Defendants argue that the statute violates due process because no rational relationship exists between the purpose of deterring delinquent behavior and the imposition of liability on parents. They believe that a parental liability statute makes sense only if it is based on the parents' own wrongdoing, such as in N.J.S.A. 2A:53A-15. They argue further that since there is no necessary relationship between a child's delinquent behavior and the parents' wrongdoing, the statute irrationally imposes vicarious liability without fault solely on the basis of status as parents.

Vicarious liability without fault is not a new concept. If has been upheld against due process challenges in a number

[86 NJ Page 319]

of other situations. A. & B. Auto Stores v. City of Newark, supra (municipality liable without fault to property owner for damages caused by rioting mob); Adler's Quality Bakery, Inc. v. Gaseteria, Inc., 32 N.J. 55 (1960) (owner of aircraft liable without fault for ground damages caused by operation of aircraft); New York Central R.R. Co. v. White, 243 U.S. 188, 37 S. Ct. 247, 61 L. Ed. 667 (1917) (employer liable without fault for injuries to employee under worker's compensation law). Due process does not restrict legislative imposition of liability to situations in which a defendant or his agent is at fault. Other considerations may warrant the imposition of liability and a statute will be struck down only if it operates arbitrarily or capriciously.

In most instances, strict or vicarious liability has its source in a policy decision that the person held liable is in a position to spread the costs of injury over a large portion of the public. See W. Prosser, The Law of Torts, § 69 at p. 459 & § 75 at p. 494 (4th ed. 1971). Some prominent examples of liability based on cost spreading principles are strict products liability, an employer's liability under worker's compensation, and an employer's vicarious liability under the doctrine of respondeat superior for his employee's tortious conduct. Underlying each, at least in its modern application, is a policy decision that it is better for the consuming public to bear the costs of injuries than the innocent injured party.

Under the circumstances of this case, however, the innocent injured party is the public itself. Spreading of costs is obviously not the purpose of N.J.S.A. 18A:37-3 since the easiest way to accomplish that purpose would have been to impose no liability on the parents and compel the public to pay for the losses through tax dollars. Manifestly, a different policy decision is behind imposition of vicarious liability through N.J.S.A. 18A:37-3. The Legislature apparently believed that it was more important to compensate the public and to deter delinquent behavior than to spread costs. We cannot say that such purposes are unreasonable and therefore an invalid basis for imposition of vicarious liability. As long as the means chosen by the Legislature

[86 NJ Page 320]

have a rational relation to obtaining the objective sought, the statute will not be in violation of due process of law as an arbitrary or capricious enactment.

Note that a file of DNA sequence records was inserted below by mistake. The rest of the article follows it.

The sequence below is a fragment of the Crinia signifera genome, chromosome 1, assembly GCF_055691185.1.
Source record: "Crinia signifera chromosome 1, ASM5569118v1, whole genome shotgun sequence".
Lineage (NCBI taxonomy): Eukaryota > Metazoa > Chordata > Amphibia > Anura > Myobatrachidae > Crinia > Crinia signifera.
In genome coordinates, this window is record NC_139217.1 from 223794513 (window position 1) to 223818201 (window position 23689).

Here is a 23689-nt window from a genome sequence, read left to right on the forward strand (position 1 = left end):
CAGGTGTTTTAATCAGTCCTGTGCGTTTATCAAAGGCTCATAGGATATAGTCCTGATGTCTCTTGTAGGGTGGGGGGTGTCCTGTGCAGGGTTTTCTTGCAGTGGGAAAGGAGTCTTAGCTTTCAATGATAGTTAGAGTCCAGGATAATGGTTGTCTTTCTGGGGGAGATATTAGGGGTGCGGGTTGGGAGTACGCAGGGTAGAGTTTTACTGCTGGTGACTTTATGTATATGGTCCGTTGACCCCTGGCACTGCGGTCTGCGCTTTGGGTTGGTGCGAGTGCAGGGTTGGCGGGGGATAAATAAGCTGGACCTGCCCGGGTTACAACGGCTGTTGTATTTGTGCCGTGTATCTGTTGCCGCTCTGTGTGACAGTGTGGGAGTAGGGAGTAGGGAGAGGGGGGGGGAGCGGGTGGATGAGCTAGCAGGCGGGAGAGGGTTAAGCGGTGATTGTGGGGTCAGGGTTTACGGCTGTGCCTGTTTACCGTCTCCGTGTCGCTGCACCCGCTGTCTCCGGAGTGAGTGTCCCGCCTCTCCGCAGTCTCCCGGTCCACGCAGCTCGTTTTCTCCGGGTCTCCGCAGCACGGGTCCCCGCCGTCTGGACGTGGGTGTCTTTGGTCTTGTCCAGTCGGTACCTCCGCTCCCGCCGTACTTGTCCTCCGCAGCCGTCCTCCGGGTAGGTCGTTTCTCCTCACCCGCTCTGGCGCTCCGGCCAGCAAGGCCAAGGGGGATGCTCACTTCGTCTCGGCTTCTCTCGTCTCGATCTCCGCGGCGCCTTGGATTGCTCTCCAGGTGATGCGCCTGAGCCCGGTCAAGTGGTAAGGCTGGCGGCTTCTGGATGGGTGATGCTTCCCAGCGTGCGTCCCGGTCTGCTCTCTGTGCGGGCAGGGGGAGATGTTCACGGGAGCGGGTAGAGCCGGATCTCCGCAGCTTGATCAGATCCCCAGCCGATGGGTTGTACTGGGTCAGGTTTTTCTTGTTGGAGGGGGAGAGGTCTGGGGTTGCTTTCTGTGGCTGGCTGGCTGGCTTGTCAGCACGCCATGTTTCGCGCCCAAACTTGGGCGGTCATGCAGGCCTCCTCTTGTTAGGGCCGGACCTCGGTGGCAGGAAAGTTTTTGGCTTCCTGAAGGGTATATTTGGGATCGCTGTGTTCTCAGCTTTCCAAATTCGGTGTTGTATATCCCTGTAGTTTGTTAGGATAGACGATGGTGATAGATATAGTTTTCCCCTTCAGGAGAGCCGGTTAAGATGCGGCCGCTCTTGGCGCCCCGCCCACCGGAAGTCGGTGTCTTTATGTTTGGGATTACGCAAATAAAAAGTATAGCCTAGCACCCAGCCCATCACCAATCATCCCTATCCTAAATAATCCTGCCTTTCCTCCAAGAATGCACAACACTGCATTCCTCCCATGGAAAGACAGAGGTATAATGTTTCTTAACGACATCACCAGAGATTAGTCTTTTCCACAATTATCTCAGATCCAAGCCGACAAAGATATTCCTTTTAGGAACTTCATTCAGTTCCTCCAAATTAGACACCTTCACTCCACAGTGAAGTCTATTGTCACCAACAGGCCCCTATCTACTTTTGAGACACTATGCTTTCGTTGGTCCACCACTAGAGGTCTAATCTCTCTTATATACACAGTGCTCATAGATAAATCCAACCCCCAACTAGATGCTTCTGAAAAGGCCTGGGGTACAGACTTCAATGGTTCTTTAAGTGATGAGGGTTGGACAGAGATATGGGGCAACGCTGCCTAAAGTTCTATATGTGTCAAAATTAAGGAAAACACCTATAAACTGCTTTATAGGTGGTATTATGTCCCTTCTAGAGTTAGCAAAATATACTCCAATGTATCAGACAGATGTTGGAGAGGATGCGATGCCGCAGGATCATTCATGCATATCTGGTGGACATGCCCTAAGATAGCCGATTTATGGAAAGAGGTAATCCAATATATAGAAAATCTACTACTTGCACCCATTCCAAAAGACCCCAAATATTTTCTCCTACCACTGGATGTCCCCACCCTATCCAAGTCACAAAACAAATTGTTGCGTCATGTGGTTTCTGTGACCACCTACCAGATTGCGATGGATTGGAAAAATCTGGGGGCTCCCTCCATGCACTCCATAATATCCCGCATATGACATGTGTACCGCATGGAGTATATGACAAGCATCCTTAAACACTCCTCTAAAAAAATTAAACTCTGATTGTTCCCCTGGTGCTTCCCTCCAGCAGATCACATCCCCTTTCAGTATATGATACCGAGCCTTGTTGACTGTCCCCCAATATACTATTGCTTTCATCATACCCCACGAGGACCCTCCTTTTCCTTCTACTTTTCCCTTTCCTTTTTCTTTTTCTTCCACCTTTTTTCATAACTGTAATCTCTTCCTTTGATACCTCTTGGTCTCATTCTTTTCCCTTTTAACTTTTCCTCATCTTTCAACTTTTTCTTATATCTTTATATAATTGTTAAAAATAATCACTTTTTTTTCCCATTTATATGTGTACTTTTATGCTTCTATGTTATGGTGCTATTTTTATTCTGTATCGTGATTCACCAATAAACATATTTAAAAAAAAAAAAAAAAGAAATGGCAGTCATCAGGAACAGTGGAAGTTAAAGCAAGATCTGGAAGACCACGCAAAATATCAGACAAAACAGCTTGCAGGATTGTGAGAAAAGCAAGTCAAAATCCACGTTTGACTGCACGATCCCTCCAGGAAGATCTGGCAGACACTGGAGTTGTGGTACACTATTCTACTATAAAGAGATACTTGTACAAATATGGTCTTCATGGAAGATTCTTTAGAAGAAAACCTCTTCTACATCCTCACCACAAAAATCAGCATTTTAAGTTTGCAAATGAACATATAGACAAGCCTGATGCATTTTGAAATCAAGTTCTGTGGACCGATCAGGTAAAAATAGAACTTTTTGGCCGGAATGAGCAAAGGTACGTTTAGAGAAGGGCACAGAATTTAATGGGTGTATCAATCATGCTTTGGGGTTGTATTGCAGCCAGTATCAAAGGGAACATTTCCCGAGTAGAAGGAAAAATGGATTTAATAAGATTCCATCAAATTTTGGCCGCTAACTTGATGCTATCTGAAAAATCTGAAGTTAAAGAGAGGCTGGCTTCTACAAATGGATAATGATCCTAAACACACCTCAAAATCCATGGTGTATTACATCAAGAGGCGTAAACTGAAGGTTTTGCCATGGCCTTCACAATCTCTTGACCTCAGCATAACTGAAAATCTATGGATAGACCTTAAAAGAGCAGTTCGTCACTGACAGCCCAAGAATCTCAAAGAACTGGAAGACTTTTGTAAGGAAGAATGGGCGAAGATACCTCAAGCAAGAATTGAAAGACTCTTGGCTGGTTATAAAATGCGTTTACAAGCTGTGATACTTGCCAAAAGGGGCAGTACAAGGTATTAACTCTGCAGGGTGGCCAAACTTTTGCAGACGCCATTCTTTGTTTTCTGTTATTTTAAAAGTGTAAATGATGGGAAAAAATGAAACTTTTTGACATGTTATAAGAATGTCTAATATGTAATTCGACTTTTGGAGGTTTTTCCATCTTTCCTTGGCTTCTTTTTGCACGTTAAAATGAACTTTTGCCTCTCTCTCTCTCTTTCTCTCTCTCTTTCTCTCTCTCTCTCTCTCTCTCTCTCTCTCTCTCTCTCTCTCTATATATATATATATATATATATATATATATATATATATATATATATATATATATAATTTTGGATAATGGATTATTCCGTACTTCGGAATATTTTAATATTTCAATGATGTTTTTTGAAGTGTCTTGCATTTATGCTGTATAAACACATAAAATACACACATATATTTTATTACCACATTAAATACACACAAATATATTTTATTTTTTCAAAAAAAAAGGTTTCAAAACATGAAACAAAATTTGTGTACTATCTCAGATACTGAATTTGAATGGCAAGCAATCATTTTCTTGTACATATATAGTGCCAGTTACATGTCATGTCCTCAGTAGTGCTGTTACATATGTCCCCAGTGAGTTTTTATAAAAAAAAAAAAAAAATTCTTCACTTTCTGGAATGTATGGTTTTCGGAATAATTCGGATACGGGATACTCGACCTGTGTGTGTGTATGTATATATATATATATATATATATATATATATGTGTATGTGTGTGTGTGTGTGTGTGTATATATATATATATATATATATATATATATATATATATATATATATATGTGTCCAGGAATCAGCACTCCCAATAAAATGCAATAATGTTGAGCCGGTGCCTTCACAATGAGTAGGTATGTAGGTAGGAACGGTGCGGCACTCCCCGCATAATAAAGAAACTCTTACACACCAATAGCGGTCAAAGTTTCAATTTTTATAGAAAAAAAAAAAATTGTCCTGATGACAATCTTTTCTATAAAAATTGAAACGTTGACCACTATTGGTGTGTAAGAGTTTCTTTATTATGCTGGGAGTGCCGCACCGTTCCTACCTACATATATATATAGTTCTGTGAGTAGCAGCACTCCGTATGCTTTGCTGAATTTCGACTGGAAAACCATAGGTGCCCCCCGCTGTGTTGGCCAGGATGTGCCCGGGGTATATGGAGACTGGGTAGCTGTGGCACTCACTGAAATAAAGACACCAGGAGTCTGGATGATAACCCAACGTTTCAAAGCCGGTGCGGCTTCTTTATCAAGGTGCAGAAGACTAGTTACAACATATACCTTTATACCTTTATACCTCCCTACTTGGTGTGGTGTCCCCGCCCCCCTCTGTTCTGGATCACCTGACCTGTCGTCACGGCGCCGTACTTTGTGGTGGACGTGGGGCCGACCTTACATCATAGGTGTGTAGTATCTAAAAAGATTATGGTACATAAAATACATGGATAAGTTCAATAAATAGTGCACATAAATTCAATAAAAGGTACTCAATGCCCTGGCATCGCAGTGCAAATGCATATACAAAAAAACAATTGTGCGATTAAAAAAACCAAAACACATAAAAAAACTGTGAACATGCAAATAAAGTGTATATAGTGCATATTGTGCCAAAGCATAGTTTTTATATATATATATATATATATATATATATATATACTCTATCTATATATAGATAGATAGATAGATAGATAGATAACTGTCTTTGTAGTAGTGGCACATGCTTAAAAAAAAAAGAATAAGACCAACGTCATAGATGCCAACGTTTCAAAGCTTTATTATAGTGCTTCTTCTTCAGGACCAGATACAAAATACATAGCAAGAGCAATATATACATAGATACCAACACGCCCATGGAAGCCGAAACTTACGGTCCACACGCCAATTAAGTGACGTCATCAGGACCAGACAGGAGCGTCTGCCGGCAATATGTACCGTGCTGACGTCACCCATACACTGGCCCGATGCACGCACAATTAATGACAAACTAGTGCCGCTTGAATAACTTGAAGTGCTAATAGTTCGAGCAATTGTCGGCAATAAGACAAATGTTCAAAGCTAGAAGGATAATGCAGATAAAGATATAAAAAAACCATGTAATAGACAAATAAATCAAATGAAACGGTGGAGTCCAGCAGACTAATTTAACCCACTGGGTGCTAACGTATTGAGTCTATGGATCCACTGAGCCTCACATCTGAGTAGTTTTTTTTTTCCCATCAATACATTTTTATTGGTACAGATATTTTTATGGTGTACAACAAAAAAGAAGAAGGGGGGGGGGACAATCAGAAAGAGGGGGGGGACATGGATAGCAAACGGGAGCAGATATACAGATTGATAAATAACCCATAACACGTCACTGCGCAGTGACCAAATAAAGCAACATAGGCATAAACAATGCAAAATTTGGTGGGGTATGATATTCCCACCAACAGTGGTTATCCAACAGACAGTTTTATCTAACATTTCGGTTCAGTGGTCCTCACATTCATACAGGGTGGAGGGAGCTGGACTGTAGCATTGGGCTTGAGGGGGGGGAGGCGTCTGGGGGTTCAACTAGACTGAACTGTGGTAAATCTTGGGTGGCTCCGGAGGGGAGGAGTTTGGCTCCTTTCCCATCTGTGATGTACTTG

The existence of the parent-child relationship provides a rational basis for imposing liability and is a reasonable means to accomplish the purposes of compensation and deterrence. The United States Supreme Court has recognized that "parents have an important 'guiding role' to play in the upbringing of their children." H.L. v. Matheson, U.S. , , 101 S. Ct. 1164, 1172, 67 L. Ed. 2d 388, 399 (1981); Bellotti v. Baird, 443 U.S. 622, 637-39, 99 S. Ct. 3035, 3045-46, 61 L. Ed. 2d 797 (1979). The Legislature could have reasonably believed that subjecting parents to vicarious liability for their children's willful and malicious acts of vandalism would encourage parents to exercise their "guiding role" in the upbringing of their children. Through better parental supervision and guidance, the Legislature hoped to deter delinquent conduct. Our concern is not whether that hope has been or will be fulfilled but whether there is a rational basis for it. Though we acknowledge the difficulties of being a parent, we cannot say that there is no rational basis for the statute.

We note that courts in other jurisdictions that have considered due process challenges to parental liability statutes have also sustained the statutes. Watson v. Gradzik, 34 Conn.Supp. 7, 373 A.2d 191 (Ct.Com.Pl.1977); Vanthournout v. Burge, 69 Ill.App. 3d 193, 25 Ill.Dec. 685, 387 N.E. 2d 341 (1979); In re Sorrell, 20 Md.App. 179, 315 A.2d 110 (1974); General Ins. Co. of America v. Faulkner, 259 N.C. 317, 130 S.E. 2d 645 (1963); Rudnay v. Corbett, 53 Ohio App. 2d 311, 374 N.E. 2d 171 (1977); Kelly v. Williams, 346 S.W. 2d 434 (Tex.Civ.App.1961); Mahaney v. Hunter Enterprises, Inc., 426 P. 2d 442 (Wyo.1967).*fn7

[86 NJ Page 321]

It is of little constitutional significance that the statutes upheld in the above cases contained a maximum limit on liability. A fixed dollar limit would not adequately accomplish the State's purpose of compensation. By placing a limit on liability, the remedy becomes a form of civil penalty. We see no reason to believe that the imposition of a civil penalty on parents is a constitutionally permissible means of encouraging discipline, but that vicarious liability for actual damages is not. See Rudnay v. Corbett, supra, 374 N.E. 2d at 175 n. 5.*fn8

The dissent's suspicion that the statute will have its largest impact on the poor is no more than a hunch. Not only is the record before us bare of any evidence to support such a conclusion but amicus New Jersey School Boards Association claims that vandalism in schools is as much a problem in affluent school districts as in poorer ones.